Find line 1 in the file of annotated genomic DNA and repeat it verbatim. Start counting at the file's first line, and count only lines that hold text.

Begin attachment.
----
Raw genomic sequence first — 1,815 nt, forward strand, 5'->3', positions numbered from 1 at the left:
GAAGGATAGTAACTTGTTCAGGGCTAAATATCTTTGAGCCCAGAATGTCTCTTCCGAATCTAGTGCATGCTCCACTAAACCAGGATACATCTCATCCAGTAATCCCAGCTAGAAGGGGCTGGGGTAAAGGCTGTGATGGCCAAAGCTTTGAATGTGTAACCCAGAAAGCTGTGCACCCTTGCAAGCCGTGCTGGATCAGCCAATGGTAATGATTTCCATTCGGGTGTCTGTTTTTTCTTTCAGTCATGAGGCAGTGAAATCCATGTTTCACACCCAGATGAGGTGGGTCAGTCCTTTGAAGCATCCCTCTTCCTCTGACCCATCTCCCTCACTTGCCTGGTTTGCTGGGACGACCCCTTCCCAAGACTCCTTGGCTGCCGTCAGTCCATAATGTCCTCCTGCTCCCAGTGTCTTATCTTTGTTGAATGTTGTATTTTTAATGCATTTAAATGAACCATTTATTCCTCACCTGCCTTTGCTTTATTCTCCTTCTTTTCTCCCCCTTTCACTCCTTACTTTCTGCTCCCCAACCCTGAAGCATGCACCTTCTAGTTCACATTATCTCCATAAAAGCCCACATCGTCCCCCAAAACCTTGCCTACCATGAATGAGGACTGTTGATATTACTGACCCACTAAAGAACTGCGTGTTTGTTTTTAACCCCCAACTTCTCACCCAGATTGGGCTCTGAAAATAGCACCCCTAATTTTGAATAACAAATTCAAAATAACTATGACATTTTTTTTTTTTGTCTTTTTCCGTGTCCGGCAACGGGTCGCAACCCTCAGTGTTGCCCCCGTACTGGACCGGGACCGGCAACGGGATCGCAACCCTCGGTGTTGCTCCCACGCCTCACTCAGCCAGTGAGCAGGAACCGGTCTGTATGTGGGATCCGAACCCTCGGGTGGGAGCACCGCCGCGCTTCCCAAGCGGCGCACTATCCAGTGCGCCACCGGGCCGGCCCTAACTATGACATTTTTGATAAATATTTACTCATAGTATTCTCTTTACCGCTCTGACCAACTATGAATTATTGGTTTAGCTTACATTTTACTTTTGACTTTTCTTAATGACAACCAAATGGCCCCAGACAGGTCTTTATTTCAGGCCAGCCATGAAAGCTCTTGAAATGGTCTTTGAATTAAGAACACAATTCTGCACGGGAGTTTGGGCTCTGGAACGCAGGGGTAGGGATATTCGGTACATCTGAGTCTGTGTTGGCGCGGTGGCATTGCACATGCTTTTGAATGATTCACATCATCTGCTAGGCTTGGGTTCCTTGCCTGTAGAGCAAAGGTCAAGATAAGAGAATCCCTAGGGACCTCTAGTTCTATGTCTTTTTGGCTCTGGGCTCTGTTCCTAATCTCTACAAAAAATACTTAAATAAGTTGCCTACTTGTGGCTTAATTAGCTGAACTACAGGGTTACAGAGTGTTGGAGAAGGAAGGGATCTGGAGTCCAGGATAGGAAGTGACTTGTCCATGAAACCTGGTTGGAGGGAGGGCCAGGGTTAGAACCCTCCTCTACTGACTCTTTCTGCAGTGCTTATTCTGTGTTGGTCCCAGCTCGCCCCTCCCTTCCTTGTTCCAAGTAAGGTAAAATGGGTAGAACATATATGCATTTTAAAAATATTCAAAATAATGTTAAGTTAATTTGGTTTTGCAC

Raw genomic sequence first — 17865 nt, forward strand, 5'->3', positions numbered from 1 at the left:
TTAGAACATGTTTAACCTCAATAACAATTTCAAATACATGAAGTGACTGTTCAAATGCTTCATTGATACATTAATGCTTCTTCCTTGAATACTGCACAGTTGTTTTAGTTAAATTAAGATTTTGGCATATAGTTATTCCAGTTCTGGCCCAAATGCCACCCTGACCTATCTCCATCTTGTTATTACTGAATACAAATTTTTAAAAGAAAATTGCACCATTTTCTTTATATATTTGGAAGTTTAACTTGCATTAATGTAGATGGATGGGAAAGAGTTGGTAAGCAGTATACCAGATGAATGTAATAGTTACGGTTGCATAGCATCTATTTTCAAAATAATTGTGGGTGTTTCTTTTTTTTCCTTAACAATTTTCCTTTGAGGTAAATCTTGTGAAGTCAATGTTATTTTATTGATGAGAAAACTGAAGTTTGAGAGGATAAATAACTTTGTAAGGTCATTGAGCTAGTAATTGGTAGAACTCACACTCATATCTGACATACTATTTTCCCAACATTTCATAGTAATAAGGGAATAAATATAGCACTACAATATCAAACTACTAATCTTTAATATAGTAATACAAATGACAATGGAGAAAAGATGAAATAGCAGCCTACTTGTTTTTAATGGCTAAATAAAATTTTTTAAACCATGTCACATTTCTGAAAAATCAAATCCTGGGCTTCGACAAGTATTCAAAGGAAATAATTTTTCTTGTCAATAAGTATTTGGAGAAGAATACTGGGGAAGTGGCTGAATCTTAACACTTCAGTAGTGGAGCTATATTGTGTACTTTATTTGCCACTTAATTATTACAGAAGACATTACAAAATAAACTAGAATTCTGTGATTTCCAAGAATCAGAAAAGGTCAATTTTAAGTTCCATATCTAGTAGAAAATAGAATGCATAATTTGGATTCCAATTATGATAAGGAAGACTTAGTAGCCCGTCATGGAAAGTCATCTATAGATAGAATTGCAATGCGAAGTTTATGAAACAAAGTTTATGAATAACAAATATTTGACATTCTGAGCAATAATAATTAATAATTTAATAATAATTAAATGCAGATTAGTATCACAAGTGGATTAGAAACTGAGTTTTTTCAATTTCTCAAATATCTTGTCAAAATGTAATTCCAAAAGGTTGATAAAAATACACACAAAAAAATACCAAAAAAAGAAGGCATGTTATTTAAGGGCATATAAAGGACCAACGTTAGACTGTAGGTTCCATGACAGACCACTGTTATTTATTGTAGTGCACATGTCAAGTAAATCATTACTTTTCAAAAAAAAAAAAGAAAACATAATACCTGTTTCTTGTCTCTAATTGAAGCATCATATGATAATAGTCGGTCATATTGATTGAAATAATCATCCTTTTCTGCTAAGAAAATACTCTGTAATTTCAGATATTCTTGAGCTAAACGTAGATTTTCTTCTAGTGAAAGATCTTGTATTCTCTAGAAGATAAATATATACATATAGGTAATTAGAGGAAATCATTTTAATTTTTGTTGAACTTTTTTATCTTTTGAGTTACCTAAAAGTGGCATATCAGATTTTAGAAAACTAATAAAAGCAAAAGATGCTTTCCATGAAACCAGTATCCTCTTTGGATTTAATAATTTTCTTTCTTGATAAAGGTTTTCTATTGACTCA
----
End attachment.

Raw genomic sequence first — 1,815 nt, forward strand, 5'->3', positions numbered from 1 at the left: